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Can Multitasking Ruin Your Work Life Balance?

Dec 5, 2007
When my daughter was very young, she would wander into my office and want to chatter, see what I was doing and generally get my undivided attention. In the early days I tried to multitask and distract her while I continued to write that very important letter, or finish the project I was working on. Then I would feel guilty that I was wasting our precious time together on work stuff when I could be enjoying my time with her. I swear I could hear the song 'Cat's in The Cradle' coming from somewhere in the room!
So I learned how to 'swap hats' in an instant. From solopreneur to dad in 3 seconds flat. And I learned how to go back from dad to solopreneur in the same amount of time.

The issue is contamination of one context to another. That's tech jargon. What it really means is you can't fully do two things at the same time. Yes, you can fool yourself that you can juggle talking to young children while writing emails, reports etc - but they know the truth. If you aren't fully present, you're not really listening to them with heart and mind. And that's what they want, nay, demand. Try pretending and they will just hang around longer until they get their full measure of you. That's if you're lucky. If you're unlucky they leave unsatisfied and feeling less worthy about themselves. That thought horrified me.

Here's what I learned to do.
1. Decide what my priority was at that moment in time.
2. Turn up (be present) or negotiate

Let us say that my office activity wasn't time sensitive and I could take 5-10 minutes out to play and be with my daughter. I would make a mental bookmark of where I was at in the project and then mentally swap hats from project manager to dad. Part of the hat swapping process was the decision to be with my daughter for the next 5, 10 or 15 minutes. I found from experience this was about all the time she wanted before going onto other adventures.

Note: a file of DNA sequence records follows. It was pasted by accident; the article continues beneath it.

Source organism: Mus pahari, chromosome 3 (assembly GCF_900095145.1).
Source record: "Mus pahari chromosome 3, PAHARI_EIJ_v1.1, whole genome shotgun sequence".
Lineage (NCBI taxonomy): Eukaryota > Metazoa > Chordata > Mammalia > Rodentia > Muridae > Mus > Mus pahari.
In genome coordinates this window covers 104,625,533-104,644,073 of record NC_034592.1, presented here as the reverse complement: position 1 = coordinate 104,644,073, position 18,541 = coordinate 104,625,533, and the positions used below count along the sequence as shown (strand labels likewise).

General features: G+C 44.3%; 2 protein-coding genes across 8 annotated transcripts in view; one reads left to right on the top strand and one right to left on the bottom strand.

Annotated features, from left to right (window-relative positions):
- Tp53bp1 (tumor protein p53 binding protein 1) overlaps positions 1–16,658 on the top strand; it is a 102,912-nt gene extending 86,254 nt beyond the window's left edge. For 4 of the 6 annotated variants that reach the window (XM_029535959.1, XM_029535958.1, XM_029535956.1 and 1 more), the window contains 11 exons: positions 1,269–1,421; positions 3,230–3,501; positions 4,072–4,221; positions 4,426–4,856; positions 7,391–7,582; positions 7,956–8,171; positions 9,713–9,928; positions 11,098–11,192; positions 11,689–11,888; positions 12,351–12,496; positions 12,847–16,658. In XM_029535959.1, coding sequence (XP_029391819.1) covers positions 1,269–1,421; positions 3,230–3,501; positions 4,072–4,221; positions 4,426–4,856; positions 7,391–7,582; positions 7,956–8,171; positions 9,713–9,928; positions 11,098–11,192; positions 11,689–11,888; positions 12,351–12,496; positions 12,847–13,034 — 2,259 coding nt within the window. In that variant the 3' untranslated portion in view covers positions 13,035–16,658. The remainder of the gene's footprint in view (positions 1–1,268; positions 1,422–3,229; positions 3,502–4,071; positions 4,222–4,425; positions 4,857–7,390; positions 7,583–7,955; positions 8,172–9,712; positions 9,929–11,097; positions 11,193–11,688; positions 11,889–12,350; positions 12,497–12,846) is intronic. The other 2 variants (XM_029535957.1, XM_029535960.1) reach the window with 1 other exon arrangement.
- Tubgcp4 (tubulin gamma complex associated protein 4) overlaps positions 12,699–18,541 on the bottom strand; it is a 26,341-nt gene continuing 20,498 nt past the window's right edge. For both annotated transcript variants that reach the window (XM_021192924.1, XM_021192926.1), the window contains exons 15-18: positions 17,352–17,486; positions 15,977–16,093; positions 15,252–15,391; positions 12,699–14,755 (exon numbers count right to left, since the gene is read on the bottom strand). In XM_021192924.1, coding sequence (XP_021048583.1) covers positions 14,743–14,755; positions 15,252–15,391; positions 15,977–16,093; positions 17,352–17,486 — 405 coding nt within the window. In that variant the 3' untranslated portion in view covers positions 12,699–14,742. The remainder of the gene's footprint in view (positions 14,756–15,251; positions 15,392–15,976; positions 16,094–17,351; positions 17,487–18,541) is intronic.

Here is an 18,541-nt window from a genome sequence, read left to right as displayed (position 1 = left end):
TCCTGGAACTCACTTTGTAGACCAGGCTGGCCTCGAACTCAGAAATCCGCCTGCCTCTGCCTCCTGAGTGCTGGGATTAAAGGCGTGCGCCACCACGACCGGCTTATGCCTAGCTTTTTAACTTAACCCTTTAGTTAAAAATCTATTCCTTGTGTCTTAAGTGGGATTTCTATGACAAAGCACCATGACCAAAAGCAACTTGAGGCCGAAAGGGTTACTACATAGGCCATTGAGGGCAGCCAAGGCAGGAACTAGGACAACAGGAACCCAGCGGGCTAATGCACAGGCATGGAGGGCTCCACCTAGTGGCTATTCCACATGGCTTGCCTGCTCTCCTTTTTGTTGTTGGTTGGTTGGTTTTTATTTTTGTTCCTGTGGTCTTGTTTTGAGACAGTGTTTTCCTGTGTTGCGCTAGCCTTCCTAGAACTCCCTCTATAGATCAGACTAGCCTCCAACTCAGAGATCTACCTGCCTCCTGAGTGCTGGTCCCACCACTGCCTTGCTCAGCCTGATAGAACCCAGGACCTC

Another crucial part of this equation was how 'present' I was during this 5 - 15 minutes. When I was fully there, 10 minutes was the average time she needed from me. If I was half present and my mind was sneaking back to my project, she would want at least 20 minutes of my time. Hmmm. So I learned another life lesson from my daughter. 'Be where you are.'

On occasion I did have time pressures that meant it was important to focus on the project I was involved in. In those cases I would negotiate with her. Even when as a youngster she could appreciate the concept of sharing and that you don't get everything that you want on demand.

If I made a promise that after finishing the report or project, I would take her to the park, beach, go for a walk; she would be happy and wander off to some other adventure until the promised time. Of course, I would honour that promise otherwise she would learn not to trust me.

Let's get specific and break the process down into chucks.

To shut off from work, you need to incorporate a ritual that separates work life from home life. The ritual helps you to define one context from another. The trouble is when we contaminate one context with another. My ritual was values based i.e. on my values around being a good dad and a solopreneur. Both were important for me and were worth honouring. I also understand and I can't fully succeed at both at the same time. They had to be treated as separate activities. When I decided which was appropriate at any given time, I would put on the appropriate hat. This was a crucial part of the ritual. Even thought the hat was imaginary it still had real implications.

When I had my 'dad' hat on, I listened fully to my daughter and was present emotionally was well as physically. I left my work on the desk knowing it would still be there when I returned and that it would only take a moment to get my head back into the project. I didn't have guilt feelings no matter which hat I was wearing because I knew I would be getting back to the other in a predictable negotiated amount of time.

When I switched back to 'solopreneur' I felt happy that I was being a good dad and the song 'Cats in the Cradle' was no longer playing in my head. Now I could finish the project and be fully present whilst doing so.

So, go experiment, have fun...and notice the difference in your effectiveness and the connectedness in your family.
About the Author
Bill Lee-Emery is a Work Life Balance Coach who works specifically with Entrepreneurs, Executives and Senior Managers. You can read more tips here http://www.theworklifebalancecoach.com/Free_Work_Life_Balance_Tips.html or join one of his coaching programs.
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